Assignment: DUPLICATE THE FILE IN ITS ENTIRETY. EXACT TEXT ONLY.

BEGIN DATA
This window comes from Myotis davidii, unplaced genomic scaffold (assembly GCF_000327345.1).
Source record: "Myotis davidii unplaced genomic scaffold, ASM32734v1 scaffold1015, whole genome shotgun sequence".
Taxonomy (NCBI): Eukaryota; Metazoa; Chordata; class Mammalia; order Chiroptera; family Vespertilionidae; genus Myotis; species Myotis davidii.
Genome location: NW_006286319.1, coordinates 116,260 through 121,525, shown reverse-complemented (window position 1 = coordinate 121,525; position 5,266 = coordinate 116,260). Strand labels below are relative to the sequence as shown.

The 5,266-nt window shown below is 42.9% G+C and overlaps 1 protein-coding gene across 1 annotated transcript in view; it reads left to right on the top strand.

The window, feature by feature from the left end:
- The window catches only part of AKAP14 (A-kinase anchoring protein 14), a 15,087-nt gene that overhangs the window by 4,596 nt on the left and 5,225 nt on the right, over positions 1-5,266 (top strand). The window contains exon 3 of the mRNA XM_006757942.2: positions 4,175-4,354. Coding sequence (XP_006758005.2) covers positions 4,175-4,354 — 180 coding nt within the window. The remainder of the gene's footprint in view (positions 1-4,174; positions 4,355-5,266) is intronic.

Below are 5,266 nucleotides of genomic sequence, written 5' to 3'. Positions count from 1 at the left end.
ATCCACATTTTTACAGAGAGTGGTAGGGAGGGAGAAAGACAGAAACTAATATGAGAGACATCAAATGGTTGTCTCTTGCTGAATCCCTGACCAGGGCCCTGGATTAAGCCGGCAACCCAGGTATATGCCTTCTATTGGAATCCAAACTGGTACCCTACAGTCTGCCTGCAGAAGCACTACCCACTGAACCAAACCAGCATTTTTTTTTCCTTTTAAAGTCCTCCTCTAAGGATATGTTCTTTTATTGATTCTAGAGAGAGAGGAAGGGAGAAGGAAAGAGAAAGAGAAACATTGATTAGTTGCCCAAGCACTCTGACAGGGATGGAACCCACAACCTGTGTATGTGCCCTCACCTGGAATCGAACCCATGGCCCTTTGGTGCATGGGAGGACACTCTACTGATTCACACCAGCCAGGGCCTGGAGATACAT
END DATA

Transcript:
This window comes from Myotis davidii, unplaced genomic scaffold (assembly GCF_000327345.1).
Source record: "Myotis davidii unplaced genomic scaffold, ASM32734v1 scaffold1015, whole genome shotgun sequence".
Taxonomy (NCBI): Eukaryota; Metazoa; Chordata; class Mammalia; order Chiroptera; family Vespertilionidae; genus Myotis; species Myotis davidii.
Genome location: NW_006286319.1, coordinates 116,260 through 121,525, shown reverse-complemented (window position 1 = coordinate 121,525; position 5,266 = coordinate 116,260). Strand labels below are relative to the sequence as shown.

The 5,266-nt window shown below is 42.9% G+C and overlaps 1 protein-coding gene across 1 annotated transcript in view; it reads left to right on the top strand.

The window, feature by feature from the left end:
- The window catches only part of AKAP14 (A-kinase anchoring protein 14), a 15,087-nt gene that overhangs the window by 4,596 nt on the left and 5,225 nt on the right, over positions 1-5,266 (top strand). The window contains exon 3 of the mRNA XM_006757942.2: positions 4,175-4,354. Coding sequence (XP_006758005.2) covers positions 4,175-4,354 — 180 coding nt within the window. The remainder of the gene's footprint in view (positions 1-4,174; positions 4,355-5,266) is intronic.

Below are 5,266 nucleotides of genomic sequence, written 5' to 3'. Positions count from 1 at the left end.
ATCCACATTTTTACAGAGAGTGGTAGGGAGGGAGAAAGACAGAAACTAATATGAGAGACATCAAATGGTTGTCTCTTGCTGAATCCCTGACCAGGGCCCTGGATTAAGCCGGCAACCCAGGTATATGCCTTCTATTGGAATCCAAACTGGTACCCTACAGTCTGCCTGCAGAAGCACTACCCACTGAACCAAACCAGCATTTTTTTTTCCTTTTAAAGTCCTCCTCTAAGGATATGTTCTTTTATTGATTCTAGAGAGAGAGGAAGGGAGAAGGAAAGAGAAAGAGAAACATTGATTAGTTGCCCAAGCACTCTGACAGGGATGGAACCCACAACCTGTGTATGTGCCCTCACCTGGAATCGAACCCATGGCCCTTTGGTGCATGGGAGGACACTCTACTGATTCACACCAGCCAGGGCCTGGAGATACAT